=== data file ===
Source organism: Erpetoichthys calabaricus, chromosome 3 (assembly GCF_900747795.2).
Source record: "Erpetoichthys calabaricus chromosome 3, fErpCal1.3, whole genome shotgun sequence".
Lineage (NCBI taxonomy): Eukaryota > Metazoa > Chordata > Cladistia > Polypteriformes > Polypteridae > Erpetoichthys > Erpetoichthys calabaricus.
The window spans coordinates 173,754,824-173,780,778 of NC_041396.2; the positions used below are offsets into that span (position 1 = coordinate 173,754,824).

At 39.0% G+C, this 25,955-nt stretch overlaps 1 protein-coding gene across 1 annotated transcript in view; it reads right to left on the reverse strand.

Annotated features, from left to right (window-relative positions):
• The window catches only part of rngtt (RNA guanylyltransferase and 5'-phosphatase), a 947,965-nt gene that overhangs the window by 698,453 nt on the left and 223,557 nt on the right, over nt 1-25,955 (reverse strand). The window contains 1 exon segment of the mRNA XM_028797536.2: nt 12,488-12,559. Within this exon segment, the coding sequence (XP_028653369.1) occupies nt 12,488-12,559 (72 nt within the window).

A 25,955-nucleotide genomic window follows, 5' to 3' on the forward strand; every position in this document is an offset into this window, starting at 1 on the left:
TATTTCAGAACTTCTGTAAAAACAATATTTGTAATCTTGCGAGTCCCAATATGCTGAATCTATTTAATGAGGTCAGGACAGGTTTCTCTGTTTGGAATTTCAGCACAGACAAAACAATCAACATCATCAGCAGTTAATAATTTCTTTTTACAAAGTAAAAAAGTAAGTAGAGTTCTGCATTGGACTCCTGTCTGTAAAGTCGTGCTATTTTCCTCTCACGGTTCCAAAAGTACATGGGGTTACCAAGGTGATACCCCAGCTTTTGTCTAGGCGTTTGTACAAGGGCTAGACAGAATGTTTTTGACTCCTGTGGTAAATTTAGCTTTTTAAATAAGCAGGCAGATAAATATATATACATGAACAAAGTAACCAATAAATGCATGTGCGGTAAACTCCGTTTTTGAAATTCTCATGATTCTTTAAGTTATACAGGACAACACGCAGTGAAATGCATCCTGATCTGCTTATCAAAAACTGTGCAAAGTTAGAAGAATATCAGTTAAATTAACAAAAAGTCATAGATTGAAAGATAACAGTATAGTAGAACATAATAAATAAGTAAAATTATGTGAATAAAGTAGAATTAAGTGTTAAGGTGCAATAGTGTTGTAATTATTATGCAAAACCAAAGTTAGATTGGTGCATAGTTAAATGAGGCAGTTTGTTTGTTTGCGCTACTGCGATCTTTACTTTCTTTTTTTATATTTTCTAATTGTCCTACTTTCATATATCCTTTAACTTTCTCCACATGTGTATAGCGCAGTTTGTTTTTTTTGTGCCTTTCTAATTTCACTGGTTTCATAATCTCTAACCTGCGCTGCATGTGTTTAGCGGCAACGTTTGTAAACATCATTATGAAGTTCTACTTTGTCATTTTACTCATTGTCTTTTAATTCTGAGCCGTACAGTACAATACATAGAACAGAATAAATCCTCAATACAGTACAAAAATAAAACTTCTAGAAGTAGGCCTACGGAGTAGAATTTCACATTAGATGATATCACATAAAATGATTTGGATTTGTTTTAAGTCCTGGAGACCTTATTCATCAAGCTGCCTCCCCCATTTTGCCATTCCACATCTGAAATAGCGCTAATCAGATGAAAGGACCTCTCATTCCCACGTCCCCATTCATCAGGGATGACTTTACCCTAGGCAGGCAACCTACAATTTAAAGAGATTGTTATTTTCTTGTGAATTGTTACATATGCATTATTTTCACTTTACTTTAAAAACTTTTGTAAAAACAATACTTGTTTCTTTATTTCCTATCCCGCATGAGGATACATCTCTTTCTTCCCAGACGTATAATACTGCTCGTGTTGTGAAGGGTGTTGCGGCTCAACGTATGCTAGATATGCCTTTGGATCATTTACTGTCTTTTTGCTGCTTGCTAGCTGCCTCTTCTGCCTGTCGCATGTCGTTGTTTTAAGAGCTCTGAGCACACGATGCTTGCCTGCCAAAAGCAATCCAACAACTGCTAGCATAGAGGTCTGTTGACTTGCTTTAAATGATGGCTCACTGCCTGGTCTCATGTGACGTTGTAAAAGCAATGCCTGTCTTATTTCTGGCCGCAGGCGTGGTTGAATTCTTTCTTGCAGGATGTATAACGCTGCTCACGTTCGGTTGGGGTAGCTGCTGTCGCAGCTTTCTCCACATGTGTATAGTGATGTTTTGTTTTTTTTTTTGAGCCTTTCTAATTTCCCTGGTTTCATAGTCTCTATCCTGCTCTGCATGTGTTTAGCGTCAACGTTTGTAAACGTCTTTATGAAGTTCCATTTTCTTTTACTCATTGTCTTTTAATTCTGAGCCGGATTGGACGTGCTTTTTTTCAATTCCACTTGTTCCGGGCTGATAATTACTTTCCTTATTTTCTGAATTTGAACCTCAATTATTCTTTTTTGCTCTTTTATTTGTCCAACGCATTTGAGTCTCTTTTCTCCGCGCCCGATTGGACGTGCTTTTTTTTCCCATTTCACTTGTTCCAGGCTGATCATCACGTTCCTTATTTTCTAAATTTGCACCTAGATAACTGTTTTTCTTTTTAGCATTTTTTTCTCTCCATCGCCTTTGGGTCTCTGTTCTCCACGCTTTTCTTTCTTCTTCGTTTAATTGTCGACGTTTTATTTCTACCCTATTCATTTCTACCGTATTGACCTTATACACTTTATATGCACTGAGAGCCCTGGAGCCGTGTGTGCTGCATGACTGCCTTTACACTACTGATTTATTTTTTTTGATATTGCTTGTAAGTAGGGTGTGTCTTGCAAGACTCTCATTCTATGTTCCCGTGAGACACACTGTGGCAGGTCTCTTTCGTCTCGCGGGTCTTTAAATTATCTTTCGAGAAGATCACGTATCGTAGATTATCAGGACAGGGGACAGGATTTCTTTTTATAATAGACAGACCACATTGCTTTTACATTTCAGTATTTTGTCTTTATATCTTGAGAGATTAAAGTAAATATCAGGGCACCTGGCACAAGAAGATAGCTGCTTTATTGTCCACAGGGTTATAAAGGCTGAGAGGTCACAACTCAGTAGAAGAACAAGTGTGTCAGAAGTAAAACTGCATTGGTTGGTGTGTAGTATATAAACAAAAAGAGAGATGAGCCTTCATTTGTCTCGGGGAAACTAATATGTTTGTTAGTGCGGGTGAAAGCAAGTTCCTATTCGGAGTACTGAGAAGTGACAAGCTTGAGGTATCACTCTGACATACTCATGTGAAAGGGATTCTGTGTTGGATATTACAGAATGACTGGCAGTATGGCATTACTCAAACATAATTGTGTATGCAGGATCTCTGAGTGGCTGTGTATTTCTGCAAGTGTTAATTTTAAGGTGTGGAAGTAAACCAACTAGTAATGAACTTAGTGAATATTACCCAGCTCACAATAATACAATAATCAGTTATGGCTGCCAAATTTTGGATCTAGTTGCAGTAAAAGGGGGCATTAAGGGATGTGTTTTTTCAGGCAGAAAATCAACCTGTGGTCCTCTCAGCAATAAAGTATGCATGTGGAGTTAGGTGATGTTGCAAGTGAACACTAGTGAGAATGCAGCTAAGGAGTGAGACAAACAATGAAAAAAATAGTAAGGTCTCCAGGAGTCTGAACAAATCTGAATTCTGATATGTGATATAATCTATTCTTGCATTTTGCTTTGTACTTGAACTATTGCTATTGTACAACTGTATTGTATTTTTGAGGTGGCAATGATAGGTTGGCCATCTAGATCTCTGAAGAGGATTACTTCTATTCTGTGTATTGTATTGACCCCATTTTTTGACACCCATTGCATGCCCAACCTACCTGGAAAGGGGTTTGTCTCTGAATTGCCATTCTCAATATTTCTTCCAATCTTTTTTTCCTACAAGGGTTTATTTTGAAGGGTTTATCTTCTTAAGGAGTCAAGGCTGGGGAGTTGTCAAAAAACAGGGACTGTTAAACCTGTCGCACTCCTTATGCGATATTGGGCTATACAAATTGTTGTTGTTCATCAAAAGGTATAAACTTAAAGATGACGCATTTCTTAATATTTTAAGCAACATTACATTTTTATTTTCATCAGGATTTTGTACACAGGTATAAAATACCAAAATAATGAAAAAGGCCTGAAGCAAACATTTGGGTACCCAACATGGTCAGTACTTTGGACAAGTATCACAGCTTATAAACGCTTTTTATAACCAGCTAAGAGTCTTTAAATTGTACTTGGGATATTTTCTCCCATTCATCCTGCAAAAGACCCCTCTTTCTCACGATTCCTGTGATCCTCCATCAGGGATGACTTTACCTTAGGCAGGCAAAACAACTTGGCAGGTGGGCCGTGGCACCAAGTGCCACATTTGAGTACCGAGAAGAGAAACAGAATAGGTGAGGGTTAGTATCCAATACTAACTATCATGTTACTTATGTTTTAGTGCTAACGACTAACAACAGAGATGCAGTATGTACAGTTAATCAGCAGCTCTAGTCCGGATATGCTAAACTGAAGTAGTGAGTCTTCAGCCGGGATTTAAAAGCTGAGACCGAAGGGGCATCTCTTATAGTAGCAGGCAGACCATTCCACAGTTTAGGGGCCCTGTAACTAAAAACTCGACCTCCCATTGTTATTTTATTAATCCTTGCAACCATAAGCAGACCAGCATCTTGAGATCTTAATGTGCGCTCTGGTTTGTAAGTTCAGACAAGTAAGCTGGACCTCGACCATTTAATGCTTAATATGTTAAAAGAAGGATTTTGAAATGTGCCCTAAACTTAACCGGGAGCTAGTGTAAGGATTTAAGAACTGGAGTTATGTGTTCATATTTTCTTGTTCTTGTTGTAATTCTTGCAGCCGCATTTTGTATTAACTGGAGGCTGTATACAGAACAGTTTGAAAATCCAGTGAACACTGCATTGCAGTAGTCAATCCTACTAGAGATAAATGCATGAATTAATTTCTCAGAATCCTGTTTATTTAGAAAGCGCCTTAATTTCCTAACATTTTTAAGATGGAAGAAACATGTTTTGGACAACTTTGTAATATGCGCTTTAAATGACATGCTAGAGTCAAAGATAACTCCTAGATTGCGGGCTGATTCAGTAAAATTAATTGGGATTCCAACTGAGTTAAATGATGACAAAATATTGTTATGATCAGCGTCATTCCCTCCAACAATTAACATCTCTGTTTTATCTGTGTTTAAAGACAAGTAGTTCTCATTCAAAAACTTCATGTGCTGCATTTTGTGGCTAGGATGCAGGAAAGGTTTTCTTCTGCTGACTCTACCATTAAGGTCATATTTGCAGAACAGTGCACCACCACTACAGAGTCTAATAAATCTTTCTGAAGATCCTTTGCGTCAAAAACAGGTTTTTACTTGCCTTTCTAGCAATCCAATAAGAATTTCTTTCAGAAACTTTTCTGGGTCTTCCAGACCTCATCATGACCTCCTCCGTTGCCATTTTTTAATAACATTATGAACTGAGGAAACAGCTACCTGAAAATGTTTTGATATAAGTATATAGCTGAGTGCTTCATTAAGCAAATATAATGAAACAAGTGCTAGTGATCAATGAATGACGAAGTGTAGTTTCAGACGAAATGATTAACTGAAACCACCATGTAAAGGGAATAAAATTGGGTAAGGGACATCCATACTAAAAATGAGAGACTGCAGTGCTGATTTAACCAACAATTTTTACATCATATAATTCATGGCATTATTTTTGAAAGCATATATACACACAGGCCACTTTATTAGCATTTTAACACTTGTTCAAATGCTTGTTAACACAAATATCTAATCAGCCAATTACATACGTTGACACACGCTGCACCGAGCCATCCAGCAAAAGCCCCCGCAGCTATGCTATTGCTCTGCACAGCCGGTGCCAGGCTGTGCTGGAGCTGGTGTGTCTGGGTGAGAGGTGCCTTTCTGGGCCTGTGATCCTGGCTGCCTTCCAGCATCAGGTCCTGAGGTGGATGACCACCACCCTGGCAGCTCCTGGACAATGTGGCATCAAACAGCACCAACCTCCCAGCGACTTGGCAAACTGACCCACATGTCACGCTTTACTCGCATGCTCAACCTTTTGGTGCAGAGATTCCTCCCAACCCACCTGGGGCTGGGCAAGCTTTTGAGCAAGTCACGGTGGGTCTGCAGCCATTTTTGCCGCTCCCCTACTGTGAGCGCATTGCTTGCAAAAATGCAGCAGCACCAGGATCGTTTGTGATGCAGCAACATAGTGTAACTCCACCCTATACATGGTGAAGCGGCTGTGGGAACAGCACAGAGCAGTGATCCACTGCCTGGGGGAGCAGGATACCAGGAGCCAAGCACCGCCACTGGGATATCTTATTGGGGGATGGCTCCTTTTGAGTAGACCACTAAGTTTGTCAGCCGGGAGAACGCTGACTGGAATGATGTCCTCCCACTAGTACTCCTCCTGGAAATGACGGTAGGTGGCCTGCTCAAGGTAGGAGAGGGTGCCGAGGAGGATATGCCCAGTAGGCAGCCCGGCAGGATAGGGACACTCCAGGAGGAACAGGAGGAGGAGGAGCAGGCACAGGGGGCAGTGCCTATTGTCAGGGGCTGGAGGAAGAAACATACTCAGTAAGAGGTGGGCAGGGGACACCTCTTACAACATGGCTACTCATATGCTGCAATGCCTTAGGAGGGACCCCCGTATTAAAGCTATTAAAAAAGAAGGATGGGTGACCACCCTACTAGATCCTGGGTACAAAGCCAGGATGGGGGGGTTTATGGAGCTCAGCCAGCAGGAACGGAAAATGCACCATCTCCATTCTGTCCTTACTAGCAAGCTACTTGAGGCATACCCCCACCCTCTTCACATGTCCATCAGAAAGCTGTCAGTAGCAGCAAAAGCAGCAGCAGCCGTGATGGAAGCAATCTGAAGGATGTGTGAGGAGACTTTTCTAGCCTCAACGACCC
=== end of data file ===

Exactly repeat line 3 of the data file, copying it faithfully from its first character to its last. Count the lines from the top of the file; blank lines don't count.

Lineage (NCBI taxonomy): Eukaryota > Metazoa > Chordata > Cladistia > Polypteriformes > Polypteridae > Erpetoichthys > Erpetoichthys calabaricus.